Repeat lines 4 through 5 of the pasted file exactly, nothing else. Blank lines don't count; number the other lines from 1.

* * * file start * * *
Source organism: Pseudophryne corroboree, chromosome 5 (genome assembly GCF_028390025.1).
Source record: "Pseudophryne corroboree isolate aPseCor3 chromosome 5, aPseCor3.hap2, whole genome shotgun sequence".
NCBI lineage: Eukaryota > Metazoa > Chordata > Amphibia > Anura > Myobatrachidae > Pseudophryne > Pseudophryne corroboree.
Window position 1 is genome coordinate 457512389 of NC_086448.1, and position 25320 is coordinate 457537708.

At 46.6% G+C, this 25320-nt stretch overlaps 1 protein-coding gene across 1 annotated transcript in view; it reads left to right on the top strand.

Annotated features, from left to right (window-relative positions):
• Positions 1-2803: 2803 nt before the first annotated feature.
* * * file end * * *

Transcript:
Window position 1 is genome coordinate 457512389 of NC_086448.1, and position 25320 is coordinate 457537708.

At 46.6% G+C, this 25320-nt stretch overlaps 1 protein-coding gene across 1 annotated transcript in view; it reads left to right on the top strand.